In his new book LIFE 3.0, MIT physics professor Max Tegmark poses an interesting question, the answer to which is embedded in a series of nesting questions : “So what career advice should we give our kids? I’m encouraging mine to go into professions that machines are currently bad at, and therefore seem unlikely to get automated in the near future. Recent forecasts for when various jobs will get taken over by machines identify several useful questions to ask about a career before decided to educate oneself for it. For example:
- Does it require interacting with people and using social intelligence?
- Does it involve creativity and coming up with clever solutions?
- Does it require working in an unpredictable environment?”
To what extent might what we do in vision therapy be taken over, at least in part by automation? On that note, I was intrigued by a presentation at the 39th European Conference on Visual Perception (ECVP) 2016 in Barcelona, published in a supplement to the journal Perception. If you have the patience, scroll to page 363 and you’ll find information about a new 3d virtual reality system to assess visual function and perform visual therapy. It’s short enough that I’ll save you the trouble, and reproduce in its entirety here:
“Assessment of visual function in a clinical optometric examination is carried out through a battery of subjective tests. A complete examination is time-consuming leading to patient fatigue and the results can be influenciated (sic) by the optometrist. Vision therapy procedures take even longer sessions and are also dependent on subjective patient responses. A new 3D virtual reality system with matching accommodation and convergence planes has been developed (Eye and Vision Analyzer, EVA, DAVALOR, Spain). While the patient plays a short videogame (<5min), objective and fast measurements of most optometric parameters are obtained. The system generates 3D images on two displays. Vergence is induced through image disparity and accommodation is stimulated using a varifocal optical system. EVA also incorporates a Hartmann-Shack autorefractometer and an eye-tracker. Measurements are repeated until obtaining a high confidence level and patient collaboration is also measured. A clinical validation of the system was performed in a group of 250 patients. Optometric parameters related with refraction (objective and subjective), accommodation (amplitude, accommodative facility) and vergence (cover test, near point of convergence, fusional vergence and vergence facility) were obtained with EVA and compared to conventional clinical procedures. Results showed good correlation and differences obtained were always within clinical tolerance.”
Takes alot of computing power to take a Hartmann-Shack autorefractometer and combine it with a vergence analyzer together with an eye tracker. Davalor’s EVA has done this in an attractive high tech way, making it look like a designer version of a visual system imaging station for accommodation, vergence, and ocular motility.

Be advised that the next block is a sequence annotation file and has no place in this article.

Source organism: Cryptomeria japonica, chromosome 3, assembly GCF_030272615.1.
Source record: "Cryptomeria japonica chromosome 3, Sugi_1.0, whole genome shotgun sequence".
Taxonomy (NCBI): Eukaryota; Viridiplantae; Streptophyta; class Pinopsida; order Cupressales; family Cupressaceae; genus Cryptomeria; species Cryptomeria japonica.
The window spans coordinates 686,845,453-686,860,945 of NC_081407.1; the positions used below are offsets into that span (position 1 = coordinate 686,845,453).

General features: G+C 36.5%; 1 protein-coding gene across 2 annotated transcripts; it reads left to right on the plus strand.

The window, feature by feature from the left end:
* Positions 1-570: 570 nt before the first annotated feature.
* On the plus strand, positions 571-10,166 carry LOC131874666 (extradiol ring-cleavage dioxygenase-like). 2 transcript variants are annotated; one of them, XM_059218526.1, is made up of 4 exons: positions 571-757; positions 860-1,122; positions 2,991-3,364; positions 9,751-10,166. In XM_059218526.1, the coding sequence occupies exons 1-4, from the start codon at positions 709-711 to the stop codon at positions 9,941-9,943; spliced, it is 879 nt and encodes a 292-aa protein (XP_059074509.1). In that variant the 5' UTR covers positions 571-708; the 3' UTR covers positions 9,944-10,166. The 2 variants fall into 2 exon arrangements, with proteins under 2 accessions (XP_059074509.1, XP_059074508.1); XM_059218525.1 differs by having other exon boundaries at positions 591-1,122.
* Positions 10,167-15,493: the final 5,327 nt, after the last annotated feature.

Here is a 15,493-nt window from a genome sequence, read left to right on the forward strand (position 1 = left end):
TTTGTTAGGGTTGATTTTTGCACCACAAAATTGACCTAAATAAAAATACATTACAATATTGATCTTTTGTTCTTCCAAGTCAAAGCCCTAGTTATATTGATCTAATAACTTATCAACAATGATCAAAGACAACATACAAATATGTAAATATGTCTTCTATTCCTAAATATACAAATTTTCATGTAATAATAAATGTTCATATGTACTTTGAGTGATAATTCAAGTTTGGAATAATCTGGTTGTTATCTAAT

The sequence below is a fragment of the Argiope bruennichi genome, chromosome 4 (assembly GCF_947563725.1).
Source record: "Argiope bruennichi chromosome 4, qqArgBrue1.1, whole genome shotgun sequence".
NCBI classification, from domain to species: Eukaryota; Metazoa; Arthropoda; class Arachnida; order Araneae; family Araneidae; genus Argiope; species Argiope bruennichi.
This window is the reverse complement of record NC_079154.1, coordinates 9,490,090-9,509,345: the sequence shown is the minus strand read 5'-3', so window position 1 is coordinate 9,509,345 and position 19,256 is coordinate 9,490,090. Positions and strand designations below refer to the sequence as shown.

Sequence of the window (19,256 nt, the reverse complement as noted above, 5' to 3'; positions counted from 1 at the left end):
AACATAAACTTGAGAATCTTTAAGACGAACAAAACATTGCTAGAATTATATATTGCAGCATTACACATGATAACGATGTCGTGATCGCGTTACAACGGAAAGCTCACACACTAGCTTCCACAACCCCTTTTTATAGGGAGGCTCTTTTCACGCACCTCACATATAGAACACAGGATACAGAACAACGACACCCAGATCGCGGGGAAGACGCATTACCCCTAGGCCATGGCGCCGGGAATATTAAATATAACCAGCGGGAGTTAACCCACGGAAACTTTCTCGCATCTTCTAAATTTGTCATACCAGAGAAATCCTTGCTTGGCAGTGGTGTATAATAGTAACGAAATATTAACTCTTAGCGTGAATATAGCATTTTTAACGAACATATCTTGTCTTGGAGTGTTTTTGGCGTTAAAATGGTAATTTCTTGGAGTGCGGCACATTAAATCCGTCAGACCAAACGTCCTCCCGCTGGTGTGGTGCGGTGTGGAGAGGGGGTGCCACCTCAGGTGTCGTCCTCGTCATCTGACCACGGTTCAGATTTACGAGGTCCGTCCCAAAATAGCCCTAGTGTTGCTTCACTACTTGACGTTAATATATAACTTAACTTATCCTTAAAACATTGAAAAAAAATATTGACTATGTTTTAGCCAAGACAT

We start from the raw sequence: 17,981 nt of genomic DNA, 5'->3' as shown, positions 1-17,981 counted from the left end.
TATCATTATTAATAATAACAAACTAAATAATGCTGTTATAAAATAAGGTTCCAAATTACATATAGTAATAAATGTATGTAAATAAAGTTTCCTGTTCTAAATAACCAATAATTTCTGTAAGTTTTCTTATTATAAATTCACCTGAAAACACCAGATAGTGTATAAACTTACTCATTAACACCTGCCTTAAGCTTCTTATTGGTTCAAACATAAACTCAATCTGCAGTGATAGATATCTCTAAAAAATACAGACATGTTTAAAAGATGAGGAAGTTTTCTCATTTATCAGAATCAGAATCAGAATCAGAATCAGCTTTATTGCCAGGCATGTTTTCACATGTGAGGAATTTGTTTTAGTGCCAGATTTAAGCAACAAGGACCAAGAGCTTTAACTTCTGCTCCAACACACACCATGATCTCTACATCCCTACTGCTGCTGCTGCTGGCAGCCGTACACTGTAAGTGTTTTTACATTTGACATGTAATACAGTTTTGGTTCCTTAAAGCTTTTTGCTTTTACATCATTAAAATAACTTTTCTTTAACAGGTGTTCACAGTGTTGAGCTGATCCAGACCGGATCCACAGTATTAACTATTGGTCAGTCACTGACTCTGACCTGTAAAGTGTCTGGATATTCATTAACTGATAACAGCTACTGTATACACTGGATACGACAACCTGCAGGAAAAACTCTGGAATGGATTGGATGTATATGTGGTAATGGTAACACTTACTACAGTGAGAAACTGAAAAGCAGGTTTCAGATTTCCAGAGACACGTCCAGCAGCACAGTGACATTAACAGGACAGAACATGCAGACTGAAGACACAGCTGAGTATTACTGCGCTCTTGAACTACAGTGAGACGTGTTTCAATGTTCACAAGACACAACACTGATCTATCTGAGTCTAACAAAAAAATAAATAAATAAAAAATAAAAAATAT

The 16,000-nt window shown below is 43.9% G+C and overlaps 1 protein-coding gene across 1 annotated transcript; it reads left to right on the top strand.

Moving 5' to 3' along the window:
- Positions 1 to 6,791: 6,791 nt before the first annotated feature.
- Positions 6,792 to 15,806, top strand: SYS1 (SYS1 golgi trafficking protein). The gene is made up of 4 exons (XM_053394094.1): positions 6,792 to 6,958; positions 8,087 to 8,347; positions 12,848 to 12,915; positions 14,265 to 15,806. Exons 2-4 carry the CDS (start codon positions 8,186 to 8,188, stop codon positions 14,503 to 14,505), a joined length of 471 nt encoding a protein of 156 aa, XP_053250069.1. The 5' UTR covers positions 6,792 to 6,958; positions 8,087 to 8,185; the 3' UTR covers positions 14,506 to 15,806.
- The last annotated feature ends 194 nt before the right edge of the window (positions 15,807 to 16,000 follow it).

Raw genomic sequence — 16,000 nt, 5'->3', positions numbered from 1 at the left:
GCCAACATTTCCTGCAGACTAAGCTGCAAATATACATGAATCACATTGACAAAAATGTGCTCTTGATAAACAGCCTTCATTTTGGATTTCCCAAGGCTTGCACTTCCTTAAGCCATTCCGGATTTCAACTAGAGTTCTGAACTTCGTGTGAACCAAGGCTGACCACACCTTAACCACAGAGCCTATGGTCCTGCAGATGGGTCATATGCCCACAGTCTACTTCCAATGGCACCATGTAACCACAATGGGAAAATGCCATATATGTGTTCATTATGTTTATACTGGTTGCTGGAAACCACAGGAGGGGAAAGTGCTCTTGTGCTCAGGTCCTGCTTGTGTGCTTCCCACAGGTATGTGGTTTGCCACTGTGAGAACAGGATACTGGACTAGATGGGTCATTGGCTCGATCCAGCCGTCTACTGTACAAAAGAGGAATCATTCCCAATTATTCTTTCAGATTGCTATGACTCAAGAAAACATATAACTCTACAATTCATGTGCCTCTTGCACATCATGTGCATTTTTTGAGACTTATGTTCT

Take a look at Davalor’s business model briefing and note the following:
“Davalor focuses on functional health, being its first interest the visual function. Optometry is the pertinent branch of science (related to how eyes form image on the retina and how the brain: 1) processes image information – interpreting and understanding, 2) makes decisions – voluntary and parasympathetic, and 3) formulates and executes oculo-motor orders – on pupil, crystalline and eye globes). Services for visual function healthcare include sight exam, vision exploration, diagnosis and behavioural training and therapy. The majority of learning at any age (both by means of reading, as well as through emulation) depends on the visual function. 50% of the population suffers from some type of visual impairment which hinders personal and professional development in 10% of the population. Today, less than 2% of population get visual function healthcare. Davalor aims reaching most of population with exploration and diagnosis services, and for those in need, with visual training and therapy services.”
“EVA is a completely autonomous and automatic system which acts as a remote terminal of Davalor IT system. EVA placed at an Optical retailer allows selling services of exploration and diagnosis based on objective measuring (including all 75 parameters of the visual function described by classic Optometry, performing it in only 5 minutes whilst the user interacts with a true 3D videogame), as well as selling services of behavioural training and therapies (typical case is 20 sessions of 10 minutes each performed through 3D videogames). In addition, in its initial set-up, EVA replaces manual equipment of optical stores (and does it in a completely autonomous and automatic manner): phoropter, autorefractor, aberrometer (low orders), 3D visagraph and campimeter (+/- 30o), apart from measuring all the optometric parameters and allowing therapies to be carried out.”
Sound like science fiction? Not really. It will be a fundamental component of Optometric Life 3.0 …